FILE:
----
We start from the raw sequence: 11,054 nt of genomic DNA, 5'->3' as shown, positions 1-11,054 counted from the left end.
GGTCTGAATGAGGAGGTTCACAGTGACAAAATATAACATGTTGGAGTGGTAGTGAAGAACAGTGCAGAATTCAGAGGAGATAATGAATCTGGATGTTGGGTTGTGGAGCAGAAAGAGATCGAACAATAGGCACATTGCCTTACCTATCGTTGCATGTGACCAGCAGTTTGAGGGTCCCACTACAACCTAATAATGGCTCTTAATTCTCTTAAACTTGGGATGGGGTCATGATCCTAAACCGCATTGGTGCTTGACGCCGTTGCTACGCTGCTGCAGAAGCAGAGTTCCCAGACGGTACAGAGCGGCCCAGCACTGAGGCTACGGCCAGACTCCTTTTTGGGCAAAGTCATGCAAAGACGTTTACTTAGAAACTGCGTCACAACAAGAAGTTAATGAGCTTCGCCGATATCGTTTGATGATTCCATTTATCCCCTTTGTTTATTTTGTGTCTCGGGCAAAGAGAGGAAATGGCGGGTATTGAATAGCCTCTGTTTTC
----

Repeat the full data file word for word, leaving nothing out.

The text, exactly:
We start from the raw sequence: 11,054 nt of genomic DNA, 5'->3' as shown, positions 1-11,054 counted from the left end.
GGTCTGAATGAGGAGGTTCACAGTGACAAAATATAACATGTTGGAGTGGTAGTGAAGAACAGTGCAGAATTCAGAGGAGATAATGAATCTGGATGTTGGGTTGTGGAGCAGAAAGAGATCGAACAATAGGCACATTGCCTTACCTATCGTTGCATGTGACCAGCAGTTTGAGGGTCCCACTACAACCTAATAATGGCTCTTAATTCTCTTAAACTTGGGATGGGGTCATGATCCTAAACCGCATTGGTGCTTGACGCCGTTGCTACGCTGCTGCAGAAGCAGAGTTCCCAGACGGTACAGAGCGGCCCAGCACTGAGGCTACGGCCAGACTCCTTTTTGGGCAAAGTCATGCAAAGACGTTTACTTAGAAACTGCGTCACAACAAGAAGTTAATGAGCTTCGCCGATATCGTTTGATGATTCCATTTATCCCCTTTGTTTATTTTGTGTCTCGGGCAAAGAGAGGAAATGGCGGGTATTGAATAGCCTCTGTTTTC